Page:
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Henry John Butler (1889–1924)

by Leith G. MacGillivray

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Henry John Butler (1889-1924), aviator, was born on 9 November 1889 at Yorketown, South Australia, son of John James Butler, wheat-farmer, and his wife Sarah Ann, née Cook. Harry Butler showed his enthusiasm and aptitude for mechanics by building models of primitive aircraft while still at school in Koolywurtie; he later accorded farm-work a lower priority than collaboration with a neighbour and lifelong mentor S. C. Crawford in building and flying one of Australia's early aeroplanes. Among the February 1915 candidates, Butler alone gained entrance as an aeromechanic to the Australian Flying School at Point Cook, Victoria. Commissioned three weeks after joining the Royal Flying Corps in 1916, he became fighting-instructor at Turnberry, Scotland, in 1917, and chief fighting-instructor at No. 2 Yorkshire School of Aerial Fighting in 1918. He alternated teaching with studying German aerial combat tactics over France, and he received the Air Force Cross in 1918.

Demobilized as captain, Butler brought back to Australia in 1919 a £2000 Bristol monoplane, a type which had proved its superiority in speed and manoeuvrability. He also purchased an Avro 504-K and three 110 horsepower Le Rhone rotary engines: he converted the Avro to carry two passengers on joy-rides at £5 for fifteen minutes. The monoplane, popularly termed the 'Red Devil', made the first Australian mail-service flight over water on 6 August 1919 when Butler covered the distance of 67 miles (108 km) from Adelaide to his home town, Minlaton, in twenty-seven minutes, reaching an altitude of 15,000 feet (4572 m). With 'luck, pluck and ability' as a formula for success, he also raised funds for patriotic purposes in several daring aerobatic exhibitions, notably a stunt-flying display before a crowd of 20,000 at Unley oval on 23 August 1919, the provision of a low-flying escort for Prime Minister W. M. Hughes's train from Salisbury to Adelaide that year, and the winning of an aerial Peace Loan Derby on 7 September 1920.

With Crawford's administrative help and the mechanical services of H. A. Kauper, Butler operated as the Captain Harry J. Butler & Kauper Aviation Co. Ltd. The firm used the Albert Park field which later became South Australia's government airport; it was voluntarily liquidated in 1921, as a result of the public's waning interest in aerobatics. Butler retained the equipment and operated on his own until his flying career was terminated by a crash south of Minlaton on 10 January 1922. Upon recovery he established an aviation and motor-engineering garage at Minlaton and in 1924 became a director of Butler, Nicholson Ltd, motor distributors and engineers.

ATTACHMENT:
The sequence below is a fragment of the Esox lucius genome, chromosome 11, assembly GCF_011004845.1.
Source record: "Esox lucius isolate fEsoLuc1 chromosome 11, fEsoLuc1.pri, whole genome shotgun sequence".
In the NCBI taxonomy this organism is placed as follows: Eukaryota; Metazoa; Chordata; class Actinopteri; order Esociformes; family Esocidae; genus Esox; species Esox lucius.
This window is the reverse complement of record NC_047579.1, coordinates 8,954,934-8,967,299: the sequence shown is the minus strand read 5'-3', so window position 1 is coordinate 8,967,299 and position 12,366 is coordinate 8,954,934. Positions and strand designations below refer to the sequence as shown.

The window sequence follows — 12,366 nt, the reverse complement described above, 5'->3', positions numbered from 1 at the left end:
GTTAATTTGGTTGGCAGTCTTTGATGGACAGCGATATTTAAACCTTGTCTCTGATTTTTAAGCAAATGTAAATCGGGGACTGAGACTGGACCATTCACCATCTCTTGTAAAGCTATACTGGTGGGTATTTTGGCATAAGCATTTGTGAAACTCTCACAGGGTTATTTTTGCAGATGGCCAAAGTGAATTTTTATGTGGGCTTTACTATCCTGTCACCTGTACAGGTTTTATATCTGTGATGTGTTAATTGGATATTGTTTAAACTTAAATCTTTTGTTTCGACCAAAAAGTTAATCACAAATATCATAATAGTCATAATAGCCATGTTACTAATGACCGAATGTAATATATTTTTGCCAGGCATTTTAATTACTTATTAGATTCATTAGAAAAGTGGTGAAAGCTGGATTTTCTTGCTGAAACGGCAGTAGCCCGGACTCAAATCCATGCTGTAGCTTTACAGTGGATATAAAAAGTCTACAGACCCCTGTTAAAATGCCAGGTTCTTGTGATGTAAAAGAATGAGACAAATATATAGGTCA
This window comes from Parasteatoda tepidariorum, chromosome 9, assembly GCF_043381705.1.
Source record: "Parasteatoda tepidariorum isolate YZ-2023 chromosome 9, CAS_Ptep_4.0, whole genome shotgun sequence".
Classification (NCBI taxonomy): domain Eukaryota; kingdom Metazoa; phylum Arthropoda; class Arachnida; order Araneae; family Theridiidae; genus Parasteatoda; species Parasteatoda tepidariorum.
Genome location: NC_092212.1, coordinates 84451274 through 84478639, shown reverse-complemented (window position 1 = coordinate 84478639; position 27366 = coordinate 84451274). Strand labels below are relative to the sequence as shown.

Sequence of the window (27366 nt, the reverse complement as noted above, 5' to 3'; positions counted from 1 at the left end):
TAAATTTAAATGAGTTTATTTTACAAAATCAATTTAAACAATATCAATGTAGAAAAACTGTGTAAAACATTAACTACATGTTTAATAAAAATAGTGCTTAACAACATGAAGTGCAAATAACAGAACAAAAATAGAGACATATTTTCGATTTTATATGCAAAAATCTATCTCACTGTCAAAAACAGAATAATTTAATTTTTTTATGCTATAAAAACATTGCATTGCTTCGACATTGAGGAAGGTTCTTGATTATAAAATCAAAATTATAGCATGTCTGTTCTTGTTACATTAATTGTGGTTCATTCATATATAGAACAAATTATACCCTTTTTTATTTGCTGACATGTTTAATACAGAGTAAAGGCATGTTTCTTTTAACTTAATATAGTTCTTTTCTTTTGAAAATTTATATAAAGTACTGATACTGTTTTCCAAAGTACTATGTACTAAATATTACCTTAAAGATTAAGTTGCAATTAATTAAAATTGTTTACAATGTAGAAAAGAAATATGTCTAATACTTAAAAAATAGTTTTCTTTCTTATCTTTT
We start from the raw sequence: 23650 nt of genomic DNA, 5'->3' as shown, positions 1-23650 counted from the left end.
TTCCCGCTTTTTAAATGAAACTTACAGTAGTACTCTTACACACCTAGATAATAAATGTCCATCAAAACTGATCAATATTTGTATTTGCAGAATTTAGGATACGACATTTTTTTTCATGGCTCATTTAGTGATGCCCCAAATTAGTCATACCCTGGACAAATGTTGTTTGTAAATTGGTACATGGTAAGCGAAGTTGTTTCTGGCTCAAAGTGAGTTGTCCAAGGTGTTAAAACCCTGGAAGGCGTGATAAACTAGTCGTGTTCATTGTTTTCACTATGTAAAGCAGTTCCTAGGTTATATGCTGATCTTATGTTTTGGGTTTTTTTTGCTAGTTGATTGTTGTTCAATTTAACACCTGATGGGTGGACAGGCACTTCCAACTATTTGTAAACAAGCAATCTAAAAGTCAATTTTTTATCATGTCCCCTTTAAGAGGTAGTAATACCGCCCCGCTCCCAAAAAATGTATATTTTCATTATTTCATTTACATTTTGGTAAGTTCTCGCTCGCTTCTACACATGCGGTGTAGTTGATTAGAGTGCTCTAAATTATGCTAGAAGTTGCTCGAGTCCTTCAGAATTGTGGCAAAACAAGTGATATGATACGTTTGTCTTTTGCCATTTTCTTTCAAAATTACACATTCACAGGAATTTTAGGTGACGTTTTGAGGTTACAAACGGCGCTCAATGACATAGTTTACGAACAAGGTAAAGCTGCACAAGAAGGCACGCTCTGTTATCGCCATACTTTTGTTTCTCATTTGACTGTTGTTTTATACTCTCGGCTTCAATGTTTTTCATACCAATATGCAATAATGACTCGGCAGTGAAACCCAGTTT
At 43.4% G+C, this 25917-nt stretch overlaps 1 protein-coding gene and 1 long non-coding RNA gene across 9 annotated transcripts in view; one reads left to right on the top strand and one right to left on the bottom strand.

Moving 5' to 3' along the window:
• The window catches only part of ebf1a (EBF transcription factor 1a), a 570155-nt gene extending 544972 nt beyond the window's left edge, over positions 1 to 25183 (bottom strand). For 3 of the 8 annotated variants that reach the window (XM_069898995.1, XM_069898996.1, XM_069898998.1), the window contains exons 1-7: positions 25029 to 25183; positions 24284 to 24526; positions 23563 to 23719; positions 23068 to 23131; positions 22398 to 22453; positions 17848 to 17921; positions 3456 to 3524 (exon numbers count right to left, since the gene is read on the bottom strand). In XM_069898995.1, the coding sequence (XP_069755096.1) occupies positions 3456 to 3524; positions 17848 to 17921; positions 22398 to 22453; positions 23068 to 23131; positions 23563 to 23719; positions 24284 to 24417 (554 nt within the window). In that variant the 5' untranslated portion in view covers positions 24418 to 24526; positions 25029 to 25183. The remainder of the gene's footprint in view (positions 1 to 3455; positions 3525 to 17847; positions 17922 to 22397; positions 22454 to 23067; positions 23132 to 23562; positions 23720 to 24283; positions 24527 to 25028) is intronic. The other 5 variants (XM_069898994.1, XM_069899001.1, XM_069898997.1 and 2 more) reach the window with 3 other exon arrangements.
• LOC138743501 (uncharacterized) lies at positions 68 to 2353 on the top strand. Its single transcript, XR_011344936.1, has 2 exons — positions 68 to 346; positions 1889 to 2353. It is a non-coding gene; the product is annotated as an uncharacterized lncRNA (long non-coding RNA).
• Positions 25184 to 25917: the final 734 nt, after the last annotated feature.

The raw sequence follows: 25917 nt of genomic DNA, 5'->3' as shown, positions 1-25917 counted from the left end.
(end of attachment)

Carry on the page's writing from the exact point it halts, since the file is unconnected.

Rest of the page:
He died suddenly on 30 July 1924 from an unsuspected cerebral abscess and was buried in North Road cemetery, North Adelaide. He was survived by his wife Elsa Birch Gibson, a nurse from Bool Lagoon whom he had married on 21 July 1920 at St Paul's Anglican Church, Adelaide. The restored 'Red Devil' is housed in the Captain Harry Butler Memorial Museum at Minlaton; an oil portrait of him is held by the Art Gallery of South Australia.

Select Bibliography

  • E. R. Burnett-Reid, ‘The Harry Butler story’, Aviation Historical Society of Australia, Journal, 4 (1963), no 4
  • Advertiser (Adelaide), 5 July, 7, 30 Aug 1919
  • Observer (Adelaide), 14 Jan 1922, 2 Aug 1924
  • H. Butler collection, PRG 207, and letters to G. Ward (State Records of South Australia).

Citation details

Leith G. MacGillivray, 'Butler, Henry John (1889–1924)', Australian Dictionary of Biography, National Centre of Biography, Australian National University,, published first in hardcopy 1979, accessed online 30 May 2024.

This article was published in hardcopy in Australian Dictionary of Biography, Volume 7, (Melbourne University Press), 1979

View the front pages for Volume 7

© Copyright Australian Dictionary of Biography, 2006-2024

Life Summary [details]


9 November, 1889
Yorketown, South Australia, Australia


30 July, 1924 (aged 34)